Throughout the centuries, ballet has had a rich and ever-evolving role in the humanities. Renowned choreographers, composers, and performers have contributed to this unique art form, staging enduring works of beauty. Significant productions by major companies embrace innovations and adaptations, enabling ballet to thrive and delight audiences all over the globe.
In The Encyclopedia of World Ballet,Mary Ellen Snodgrass surveys the emergence of ballet from ancient Asian models to the present, providing overviews of rhythmic movement as a subject of art, photography, and cinema. Entries in this volume reveal the nature and purpose of ballet, detailing specifics about leaders in classic design and style, influential costumers and companies, and trends in technique, partnering, variation, and liturgical execution.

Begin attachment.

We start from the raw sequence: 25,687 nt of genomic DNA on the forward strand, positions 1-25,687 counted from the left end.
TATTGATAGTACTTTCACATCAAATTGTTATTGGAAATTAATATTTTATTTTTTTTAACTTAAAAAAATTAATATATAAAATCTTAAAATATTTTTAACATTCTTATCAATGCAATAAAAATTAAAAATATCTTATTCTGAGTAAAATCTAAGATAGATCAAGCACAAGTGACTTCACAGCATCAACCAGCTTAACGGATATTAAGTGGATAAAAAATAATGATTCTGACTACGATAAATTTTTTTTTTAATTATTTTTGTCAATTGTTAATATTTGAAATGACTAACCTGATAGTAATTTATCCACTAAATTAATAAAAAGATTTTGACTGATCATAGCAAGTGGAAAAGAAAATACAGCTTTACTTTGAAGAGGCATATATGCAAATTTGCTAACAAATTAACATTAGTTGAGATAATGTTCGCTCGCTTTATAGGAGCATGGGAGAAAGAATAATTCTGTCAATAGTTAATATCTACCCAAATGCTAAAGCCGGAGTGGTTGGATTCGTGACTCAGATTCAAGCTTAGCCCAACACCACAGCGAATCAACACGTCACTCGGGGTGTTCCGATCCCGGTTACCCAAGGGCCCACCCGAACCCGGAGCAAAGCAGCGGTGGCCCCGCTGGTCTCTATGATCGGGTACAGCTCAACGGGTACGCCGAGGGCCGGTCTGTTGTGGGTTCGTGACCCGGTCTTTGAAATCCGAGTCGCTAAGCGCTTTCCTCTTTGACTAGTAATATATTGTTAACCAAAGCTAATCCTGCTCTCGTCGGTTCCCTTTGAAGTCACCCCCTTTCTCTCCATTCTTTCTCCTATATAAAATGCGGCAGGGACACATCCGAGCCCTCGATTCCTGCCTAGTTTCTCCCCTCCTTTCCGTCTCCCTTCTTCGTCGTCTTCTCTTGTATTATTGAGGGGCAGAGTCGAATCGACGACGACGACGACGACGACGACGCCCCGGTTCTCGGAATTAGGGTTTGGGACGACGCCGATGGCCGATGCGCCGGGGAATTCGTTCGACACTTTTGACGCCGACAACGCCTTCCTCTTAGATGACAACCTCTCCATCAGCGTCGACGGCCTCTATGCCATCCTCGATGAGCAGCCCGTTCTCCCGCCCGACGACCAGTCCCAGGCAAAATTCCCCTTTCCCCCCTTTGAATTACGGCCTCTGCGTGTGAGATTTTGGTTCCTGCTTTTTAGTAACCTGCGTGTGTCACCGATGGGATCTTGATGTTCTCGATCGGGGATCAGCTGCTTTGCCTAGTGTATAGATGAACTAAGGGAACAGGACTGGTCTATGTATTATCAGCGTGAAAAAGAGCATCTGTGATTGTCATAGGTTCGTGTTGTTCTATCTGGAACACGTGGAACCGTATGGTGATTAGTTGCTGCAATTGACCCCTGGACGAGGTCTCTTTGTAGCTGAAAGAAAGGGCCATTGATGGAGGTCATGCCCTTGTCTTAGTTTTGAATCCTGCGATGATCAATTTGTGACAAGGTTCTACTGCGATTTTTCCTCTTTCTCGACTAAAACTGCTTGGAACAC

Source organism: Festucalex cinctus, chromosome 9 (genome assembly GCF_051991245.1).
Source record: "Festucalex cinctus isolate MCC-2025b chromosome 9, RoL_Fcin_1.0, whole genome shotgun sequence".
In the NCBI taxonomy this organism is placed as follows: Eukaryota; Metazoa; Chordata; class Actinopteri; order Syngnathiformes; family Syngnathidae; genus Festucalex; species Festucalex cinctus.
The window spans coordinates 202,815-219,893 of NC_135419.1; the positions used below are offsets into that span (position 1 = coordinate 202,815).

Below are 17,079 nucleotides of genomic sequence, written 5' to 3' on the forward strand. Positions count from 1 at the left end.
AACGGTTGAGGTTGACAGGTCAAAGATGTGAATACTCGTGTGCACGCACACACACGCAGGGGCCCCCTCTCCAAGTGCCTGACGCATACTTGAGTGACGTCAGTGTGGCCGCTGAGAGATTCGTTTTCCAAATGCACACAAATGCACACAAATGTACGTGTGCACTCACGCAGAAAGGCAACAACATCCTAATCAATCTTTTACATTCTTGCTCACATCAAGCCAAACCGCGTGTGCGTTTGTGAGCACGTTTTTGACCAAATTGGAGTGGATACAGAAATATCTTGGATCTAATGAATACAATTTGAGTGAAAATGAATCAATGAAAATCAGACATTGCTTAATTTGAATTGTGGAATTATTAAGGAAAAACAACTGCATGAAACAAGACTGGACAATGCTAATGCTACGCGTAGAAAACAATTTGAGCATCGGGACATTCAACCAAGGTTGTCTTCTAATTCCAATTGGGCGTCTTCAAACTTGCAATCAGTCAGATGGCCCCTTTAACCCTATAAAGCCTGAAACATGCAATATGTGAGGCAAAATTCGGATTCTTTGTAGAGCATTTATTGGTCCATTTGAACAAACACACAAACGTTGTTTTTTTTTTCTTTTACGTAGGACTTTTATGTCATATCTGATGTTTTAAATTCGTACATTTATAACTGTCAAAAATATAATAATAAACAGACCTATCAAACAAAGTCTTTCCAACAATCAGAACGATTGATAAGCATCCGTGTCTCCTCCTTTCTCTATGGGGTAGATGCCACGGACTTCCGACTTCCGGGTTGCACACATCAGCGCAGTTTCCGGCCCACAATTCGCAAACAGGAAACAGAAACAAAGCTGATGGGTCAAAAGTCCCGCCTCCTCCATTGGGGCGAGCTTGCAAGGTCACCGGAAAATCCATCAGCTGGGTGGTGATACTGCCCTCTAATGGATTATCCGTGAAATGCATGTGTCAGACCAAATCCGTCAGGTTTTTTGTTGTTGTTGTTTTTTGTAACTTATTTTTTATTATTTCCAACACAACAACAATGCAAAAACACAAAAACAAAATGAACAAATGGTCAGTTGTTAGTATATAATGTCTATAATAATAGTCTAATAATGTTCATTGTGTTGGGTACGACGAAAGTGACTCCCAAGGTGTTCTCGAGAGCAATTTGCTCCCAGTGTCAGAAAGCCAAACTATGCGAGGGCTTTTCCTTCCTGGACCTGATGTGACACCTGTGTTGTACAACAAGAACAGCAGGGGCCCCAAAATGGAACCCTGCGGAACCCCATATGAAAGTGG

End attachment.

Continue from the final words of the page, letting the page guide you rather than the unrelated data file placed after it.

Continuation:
This reference covers:
Among the principal figures included here are Alvin Ailey, Afrasiyab Badalbeyli, George Balanchine, Mikhail Baryshnikov, Pierre Beauchamp, Sergei Diaghilev, Agnes DeMille, Nacho Duato, Isadora Duncan, Boris Eifman, Mats Ek, Erté, Martha Graham, Inigo Jones, Louis XIV, Amalia Hernández Navarro, Rudolf Nureyev, Marius Petipa, Jerome Robbins, Twyla Tharp, and Agrippina Vaganova. This work also features dance companies from the Americas, Australia, China, Cuba, Egypt, Iran, Korea, New Zealand, Russia, South Africa, and Vietnam. Productions include such universal narrative favorites as Coppélia, The Nutcracker, The Sleeping Beauty, Scheherazade, Firebird, and Swan Lake.
Featuring a chronology that identifies key events and figures, this volume highlights significant developments in stage presentations over the centuries. The Encyclopedia of World Ballet will serve general readers, dance instructors, and enthusiasts from middle school through college as well as professional coaches and performers, troupe directors, journalists, and historians of the arts.